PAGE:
first_imgROALD DAHL FANS might have a new reason to be “whoopsy whiffling”, as Oxford University Press has published a new dictionary compiling Dahl’s words to celebrate the centenary of the illustrious storyteller’s birth.The Oxford Roald Dahl Dictionary features almost 8000 real, and invented, “extra-usual” words known as “gobblefunk”, that Dahl used in his work for children. The dictionary is also illustrated by Sir Quentin Blake, and its release is an opportune precursor to the upcoming Steven Spielberg film adaptation of The BFG.The dictionary was researched and compiled by a team led by lexicographer Dr Susan Rennie over a period of five years. It showcases Dahl’s literary artistry, such as his adoption of spoonerisms and malapropisms, and his play with puns, sound and much more.Examples of such literary creativity include “delumptious”, which means delicious, “whoopsy whiffling”, which means exciting, and “rotsome” which means unpleasant. “Dahl’s literary creations also were reflective of his personal life”, Head of OUP Children’s Dictionaries Vineeta Gupta told Cherwell.An example of such would be that in Matilda, a parrot called Chopper actually alluded to Dahl’s real-life Jack Russell terrier. “Matilda” also means “mighty in battle” and was a frequent name given to tanks used in North Africa during WWII, where Roald Dahl served as a RAF pilot.Gupta said the dictionary was meant to be an insight into Dahl’s creativity, and in particular to encourage children aged eight and above to “write more”. It also has the “rigour” of a “real and fully-functioning dictionary”.“Roald Dahl’s work is timeless and he is the number one children storyteller in the world. How can we not have made such a compilation? We hope that this dictionary will be enjoyed by children, parents and grandparents alike from all over the world”, she said.“I think it’s absolutely great that one of the wittiest, most creative, and most jubilant authors of all time has been featured in his own dictionary.” said Jonathan Yeung, a second-year PPEist at Oriel.“Language leaves such a big impact on all of us, and every good language needs to have people who are willing to stretch it, give it dynamism and life. Roald Dahl is one of these people”, he continued.Michelle Sum, a second-year lawyer also at Oriel, thought the same and told Cherwell, “Oxford is proving itself not to be archaic and boring by giving its seal of approval to Roald Dahl’s creations.”“Children around the world can now rejoice in knowing that they can call their teacher who give them too much homework a cracfficult oompa loompa. What will be next? Perhaps a sign for a Harry Potter dictionary to come?”last_img read more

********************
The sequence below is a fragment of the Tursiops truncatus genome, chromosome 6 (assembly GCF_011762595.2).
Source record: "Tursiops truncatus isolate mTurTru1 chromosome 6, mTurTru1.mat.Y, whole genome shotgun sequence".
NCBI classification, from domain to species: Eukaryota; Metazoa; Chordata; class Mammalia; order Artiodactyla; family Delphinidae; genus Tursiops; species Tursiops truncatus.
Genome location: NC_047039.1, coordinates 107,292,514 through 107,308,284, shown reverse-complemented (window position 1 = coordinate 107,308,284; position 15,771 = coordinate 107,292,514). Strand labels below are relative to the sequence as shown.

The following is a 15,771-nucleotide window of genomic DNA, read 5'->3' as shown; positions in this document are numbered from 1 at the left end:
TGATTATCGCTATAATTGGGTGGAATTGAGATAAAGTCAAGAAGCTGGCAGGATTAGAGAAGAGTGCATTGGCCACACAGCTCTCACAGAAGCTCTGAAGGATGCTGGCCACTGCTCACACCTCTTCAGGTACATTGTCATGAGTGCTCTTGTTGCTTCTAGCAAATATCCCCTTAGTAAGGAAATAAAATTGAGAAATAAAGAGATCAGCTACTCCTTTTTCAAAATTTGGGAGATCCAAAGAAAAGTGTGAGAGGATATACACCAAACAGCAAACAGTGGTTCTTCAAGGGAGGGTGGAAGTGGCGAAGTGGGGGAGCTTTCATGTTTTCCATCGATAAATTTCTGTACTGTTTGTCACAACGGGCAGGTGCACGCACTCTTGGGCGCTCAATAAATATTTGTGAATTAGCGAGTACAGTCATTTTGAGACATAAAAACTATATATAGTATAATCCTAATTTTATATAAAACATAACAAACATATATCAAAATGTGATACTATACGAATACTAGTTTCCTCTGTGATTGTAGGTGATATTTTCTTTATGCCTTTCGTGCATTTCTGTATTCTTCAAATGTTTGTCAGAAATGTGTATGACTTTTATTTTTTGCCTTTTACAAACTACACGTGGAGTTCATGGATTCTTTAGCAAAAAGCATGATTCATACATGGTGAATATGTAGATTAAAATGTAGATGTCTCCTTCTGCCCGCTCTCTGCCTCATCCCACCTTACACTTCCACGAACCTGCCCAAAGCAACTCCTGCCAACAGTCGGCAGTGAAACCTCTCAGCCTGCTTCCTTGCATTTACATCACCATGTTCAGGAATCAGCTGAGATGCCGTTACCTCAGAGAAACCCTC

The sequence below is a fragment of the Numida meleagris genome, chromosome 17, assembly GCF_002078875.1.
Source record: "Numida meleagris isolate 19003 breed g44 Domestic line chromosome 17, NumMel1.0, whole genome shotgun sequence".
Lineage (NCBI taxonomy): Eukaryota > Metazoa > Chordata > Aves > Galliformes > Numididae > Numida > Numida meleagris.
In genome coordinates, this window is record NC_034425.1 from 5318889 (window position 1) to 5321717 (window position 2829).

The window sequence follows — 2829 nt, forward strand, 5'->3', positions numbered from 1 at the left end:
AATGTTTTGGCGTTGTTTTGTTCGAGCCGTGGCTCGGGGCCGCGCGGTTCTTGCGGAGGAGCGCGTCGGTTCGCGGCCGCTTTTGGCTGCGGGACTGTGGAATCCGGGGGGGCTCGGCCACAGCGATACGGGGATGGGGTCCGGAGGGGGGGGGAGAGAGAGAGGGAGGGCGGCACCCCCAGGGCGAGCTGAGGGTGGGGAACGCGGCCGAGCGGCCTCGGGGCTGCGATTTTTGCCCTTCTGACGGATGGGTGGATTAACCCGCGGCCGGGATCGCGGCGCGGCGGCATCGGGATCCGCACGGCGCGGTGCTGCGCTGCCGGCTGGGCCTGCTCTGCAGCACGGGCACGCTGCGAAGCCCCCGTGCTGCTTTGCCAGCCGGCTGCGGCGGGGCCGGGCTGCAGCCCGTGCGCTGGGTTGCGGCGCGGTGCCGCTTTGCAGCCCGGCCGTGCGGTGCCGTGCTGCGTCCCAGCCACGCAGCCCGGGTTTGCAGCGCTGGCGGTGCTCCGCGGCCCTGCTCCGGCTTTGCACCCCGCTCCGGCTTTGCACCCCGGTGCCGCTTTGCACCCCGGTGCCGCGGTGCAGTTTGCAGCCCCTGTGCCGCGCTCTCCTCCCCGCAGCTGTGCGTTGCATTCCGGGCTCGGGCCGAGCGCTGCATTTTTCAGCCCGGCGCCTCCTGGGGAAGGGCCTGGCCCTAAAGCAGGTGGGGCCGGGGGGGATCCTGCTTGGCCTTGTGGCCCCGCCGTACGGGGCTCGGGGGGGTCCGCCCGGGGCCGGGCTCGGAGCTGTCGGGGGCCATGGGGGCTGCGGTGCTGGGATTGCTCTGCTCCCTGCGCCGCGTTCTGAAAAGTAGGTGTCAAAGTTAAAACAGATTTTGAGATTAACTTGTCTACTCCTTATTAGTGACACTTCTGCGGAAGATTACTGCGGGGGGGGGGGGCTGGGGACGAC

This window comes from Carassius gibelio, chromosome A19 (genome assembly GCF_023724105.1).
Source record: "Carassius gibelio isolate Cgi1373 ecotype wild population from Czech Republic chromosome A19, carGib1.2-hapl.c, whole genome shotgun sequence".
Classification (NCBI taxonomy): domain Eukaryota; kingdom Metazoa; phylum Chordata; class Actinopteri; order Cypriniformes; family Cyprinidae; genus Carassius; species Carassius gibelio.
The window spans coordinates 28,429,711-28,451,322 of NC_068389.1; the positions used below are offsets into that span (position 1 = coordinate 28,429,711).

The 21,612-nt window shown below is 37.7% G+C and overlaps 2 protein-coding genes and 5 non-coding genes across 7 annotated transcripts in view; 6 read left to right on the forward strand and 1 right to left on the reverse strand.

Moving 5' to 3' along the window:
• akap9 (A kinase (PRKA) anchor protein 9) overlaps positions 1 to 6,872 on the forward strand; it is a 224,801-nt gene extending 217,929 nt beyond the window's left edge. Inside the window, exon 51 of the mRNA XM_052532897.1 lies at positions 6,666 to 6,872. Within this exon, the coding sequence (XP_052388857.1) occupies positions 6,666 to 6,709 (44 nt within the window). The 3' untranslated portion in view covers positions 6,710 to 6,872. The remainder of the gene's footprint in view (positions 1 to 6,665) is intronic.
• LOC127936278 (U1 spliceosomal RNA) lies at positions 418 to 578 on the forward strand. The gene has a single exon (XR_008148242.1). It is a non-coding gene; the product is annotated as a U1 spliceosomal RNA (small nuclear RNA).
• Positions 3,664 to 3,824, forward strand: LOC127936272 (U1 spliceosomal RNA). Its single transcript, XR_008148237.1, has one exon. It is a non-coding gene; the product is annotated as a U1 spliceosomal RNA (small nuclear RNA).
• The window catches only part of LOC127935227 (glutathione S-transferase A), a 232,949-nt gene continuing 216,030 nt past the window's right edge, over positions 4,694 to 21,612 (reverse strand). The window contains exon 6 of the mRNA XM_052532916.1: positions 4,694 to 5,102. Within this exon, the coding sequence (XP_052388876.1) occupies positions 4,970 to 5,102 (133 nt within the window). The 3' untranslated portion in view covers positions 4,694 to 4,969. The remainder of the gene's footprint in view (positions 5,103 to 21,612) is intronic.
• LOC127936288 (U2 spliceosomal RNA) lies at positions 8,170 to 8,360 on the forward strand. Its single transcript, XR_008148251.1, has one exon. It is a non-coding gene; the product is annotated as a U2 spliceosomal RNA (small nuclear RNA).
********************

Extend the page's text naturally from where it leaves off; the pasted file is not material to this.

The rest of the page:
first_imgWorld football governing body has banned Iran national football team from hosting Zimbabwe in an international friendly match on Wednesday 12 November.Iran Football Federation official Omid Jamali confirmed that they were locked out by the federation’s rule which orders that teams have to rest at least three days between any two games in two different continents and duration of their flights to be more than five hours.Registered another friendlyThe Warriors of Zimbabwe had scheduled a friendly match away to Morocco on Sunday 16 November hence cannot play another four days later in Asian continent. -After preliminary talks for a friendly game between Iran and Zimbabwe, we sent the required forms to FIFA, seeking their permission when we were told that Zimbabwe had earlier registered another friendly game in Morocco with the country’s national team, Jamal is quoted as saying by Harare24.comHarambee Stars This happens after Iran cancelled their friendly with Kenya’s Harambee Stars claiming the latter’s football authorities had demanded a hefty $50,000 in cash apart from their travels and accommodation.last_img read more


first_imgDES MOINES — The leader of the Iowa State Patrol joined his counterparts from Missouri, Kansas, Nebraska, and Arkansas to announced a joint effort to crack down on excessive speed.Colonel Nathan Fulk spoke about the issue Thursday at a Missouri Department of Transportation facility. “Law enforcement is seeing a significant increase in excessive speed across the midwest related to the pandemic,” according to Fulk. “We’ve seen reduced vehicle miles traveled producing less congested roadways and creating a driver perception that law enforcement isn’t out enforcing traffic laws.”Fulk detailed some of the things his troopers have seen. “In 2020 the Iowa State Patrol has seen a 113 percent increase in speed citations issued for 100 miles-per-hour or greater. We’ve also seen a 70 percent increase in speed citations issued for speeds in excess of 25 miles-an-hour over the posted speed limit,” he says. “This data is alarming and unprecedented — and shows why we need motorists to understand that this driving behavior is not the new normal.” The leaders of the state patrols in the other four states say they’ve seen similar issues.Fulk says the number one concern in each state is the safety of drivers. “Speeding is the number one causation factor in crashes. They are preventable. Ninety-four-percent of crashes are driver related,” according to Fulk. ” During the month of July, we will be working in collaboration with our state police partners and local law enforcement agencies to raise awareness on this concerning trend that has a negative impact on traffic safety.” He says they will use a variety of methods to try and educate the public.“We are asking the public so SIDE with us. SIDE is an acronym for seatbelts, impaired driving, distracted driving, and excessive speed. We are asking the public’s help to please put the phone down, slow down and buckle up,” Fulk says.Troopers in the five-state area are collaborating with the National Highway Traffic Safety Administration for a speed enforcement initiative Friday and Saturday (July 17-18). The initiative is aimed at reducing high speeds and encouraging personal responsibility in keeping roadways safe.last_img read more